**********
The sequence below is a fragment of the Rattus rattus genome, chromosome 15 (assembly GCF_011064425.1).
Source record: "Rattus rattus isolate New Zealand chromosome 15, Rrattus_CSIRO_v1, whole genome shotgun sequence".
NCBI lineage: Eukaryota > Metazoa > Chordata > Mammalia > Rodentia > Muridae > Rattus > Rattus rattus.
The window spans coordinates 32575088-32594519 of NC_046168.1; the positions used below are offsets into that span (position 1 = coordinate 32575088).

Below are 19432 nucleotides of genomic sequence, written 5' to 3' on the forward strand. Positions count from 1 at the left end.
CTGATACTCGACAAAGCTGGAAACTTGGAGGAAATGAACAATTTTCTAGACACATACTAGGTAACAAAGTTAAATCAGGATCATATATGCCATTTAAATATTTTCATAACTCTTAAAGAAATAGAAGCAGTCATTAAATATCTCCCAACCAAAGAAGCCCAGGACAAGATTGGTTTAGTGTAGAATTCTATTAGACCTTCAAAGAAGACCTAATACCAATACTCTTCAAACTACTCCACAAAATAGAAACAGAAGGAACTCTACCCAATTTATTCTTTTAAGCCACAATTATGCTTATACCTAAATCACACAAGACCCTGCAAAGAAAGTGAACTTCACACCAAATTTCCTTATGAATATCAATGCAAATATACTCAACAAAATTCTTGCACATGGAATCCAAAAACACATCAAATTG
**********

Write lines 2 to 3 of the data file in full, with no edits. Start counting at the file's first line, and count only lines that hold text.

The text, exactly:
Source record: "Rattus rattus isolate New Zealand chromosome 15, Rrattus_CSIRO_v1, whole genome shotgun sequence".
NCBI lineage: Eukaryota > Metazoa > Chordata > Mammalia > Rodentia > Muridae > Rattus > Rattus rattus.